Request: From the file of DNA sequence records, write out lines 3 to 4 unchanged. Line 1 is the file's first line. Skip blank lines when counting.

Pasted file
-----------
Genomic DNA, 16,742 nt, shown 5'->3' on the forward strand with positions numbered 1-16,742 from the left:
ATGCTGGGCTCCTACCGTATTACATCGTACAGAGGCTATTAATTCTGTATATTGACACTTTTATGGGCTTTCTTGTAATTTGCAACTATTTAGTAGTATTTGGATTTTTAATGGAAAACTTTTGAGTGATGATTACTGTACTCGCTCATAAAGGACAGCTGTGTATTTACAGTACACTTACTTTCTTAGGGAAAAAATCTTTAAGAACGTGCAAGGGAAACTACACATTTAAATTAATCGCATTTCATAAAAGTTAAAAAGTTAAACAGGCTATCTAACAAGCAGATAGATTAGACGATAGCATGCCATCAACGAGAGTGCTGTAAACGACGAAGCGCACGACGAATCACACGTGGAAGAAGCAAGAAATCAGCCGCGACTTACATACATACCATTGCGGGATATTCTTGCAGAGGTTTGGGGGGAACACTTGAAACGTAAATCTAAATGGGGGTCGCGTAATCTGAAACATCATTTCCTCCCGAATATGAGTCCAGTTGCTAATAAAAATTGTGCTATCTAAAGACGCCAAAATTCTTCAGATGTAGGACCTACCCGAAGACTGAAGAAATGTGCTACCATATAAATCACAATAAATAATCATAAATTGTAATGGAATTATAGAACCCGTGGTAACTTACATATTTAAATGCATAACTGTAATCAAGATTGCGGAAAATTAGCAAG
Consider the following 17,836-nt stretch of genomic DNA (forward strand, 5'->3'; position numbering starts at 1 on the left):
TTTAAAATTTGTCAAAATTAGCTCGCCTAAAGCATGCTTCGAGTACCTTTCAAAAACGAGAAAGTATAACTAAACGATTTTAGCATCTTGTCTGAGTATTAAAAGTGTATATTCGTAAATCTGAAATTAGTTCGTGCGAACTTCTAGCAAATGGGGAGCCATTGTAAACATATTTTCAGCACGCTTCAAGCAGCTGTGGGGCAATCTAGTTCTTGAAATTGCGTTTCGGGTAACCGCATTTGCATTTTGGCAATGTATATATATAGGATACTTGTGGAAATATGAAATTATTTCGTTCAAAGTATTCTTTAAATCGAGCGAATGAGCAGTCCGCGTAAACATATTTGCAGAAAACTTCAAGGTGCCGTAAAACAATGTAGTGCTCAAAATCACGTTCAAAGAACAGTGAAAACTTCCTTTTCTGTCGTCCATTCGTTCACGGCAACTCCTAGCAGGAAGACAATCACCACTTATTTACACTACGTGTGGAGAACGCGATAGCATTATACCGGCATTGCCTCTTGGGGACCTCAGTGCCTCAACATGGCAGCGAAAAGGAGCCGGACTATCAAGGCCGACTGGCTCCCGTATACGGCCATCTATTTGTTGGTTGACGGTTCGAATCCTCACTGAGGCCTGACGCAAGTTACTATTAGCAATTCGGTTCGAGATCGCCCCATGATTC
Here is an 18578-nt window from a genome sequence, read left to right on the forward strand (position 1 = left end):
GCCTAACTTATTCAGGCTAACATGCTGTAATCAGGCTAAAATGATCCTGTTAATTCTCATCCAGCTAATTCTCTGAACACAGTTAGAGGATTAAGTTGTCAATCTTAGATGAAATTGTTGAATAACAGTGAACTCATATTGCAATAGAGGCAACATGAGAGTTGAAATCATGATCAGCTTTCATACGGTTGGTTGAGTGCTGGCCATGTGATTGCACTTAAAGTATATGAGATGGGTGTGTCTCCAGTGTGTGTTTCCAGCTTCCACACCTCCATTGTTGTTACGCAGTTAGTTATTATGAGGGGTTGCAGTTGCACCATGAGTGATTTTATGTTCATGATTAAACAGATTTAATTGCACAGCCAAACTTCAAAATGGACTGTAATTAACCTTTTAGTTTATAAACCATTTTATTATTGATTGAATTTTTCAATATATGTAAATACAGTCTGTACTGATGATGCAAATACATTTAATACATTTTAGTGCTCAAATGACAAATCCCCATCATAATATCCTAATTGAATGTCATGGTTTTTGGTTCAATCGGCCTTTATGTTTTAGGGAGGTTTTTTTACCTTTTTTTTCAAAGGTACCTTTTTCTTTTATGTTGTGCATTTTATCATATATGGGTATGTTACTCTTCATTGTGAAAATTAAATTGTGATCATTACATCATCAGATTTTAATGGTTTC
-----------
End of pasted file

Consider the following 17,836-nt stretch of genomic DNA (forward strand, 5'->3'; position numbering starts at 1 on the left):
TTTAAAATTTGTCAAAATTAGCTCGCCTAAAGCATGCTTCGAGTACCTTTCAAAAACGAGAAAGTATAACTAAACGATTTTAGCATCTTGTCTGAGTATTAAAAGTGTATATTCGTAAATCTGAAATTAGTTCGTGCGAACTTCTAGCAAATGGGGAGCCATTGTAAACATATTTTCAGCACGCTTCAAGCAGCTGTGGGGCAATCTAGTTCTTGAAATTGCGTTTCGGGTAACCGCATTTGCATTTTGGCAATGTATATATATAGGATACTTGTGGAAATATGAAATTATTTCGTTCAAAGTATTCTTTAAATCGAGCGAATGAGCAGTCCGCGTAAACATATTTGCAGAAAACTTCAAGGTGCCGTAAAACAATGTAGTGCTCAAAATCACGTTCAAAGAACAGTGAAAACTTCCTTTTCTGTCGTCCATTCGTTCACGGCAACTCCTAGCAGGAAGACAATCACCACTTATTTACACTACGTGTGGAGAACGCGATAGCATTATACCGGCATTGCCTCTTGGGGACCTCAGTGCCTCAACATGGCAGCGAAAAGGAGCCGGACTATCAAGGCCGACTGGCTCCCGTATACGGCCATCTATTTGTTGGTTGACGGTTCGAATCCTCACTGAGGCCTGACGCAAGTTACTATTAGCAATTCGGTTCGAGATCGCCCCATGATTC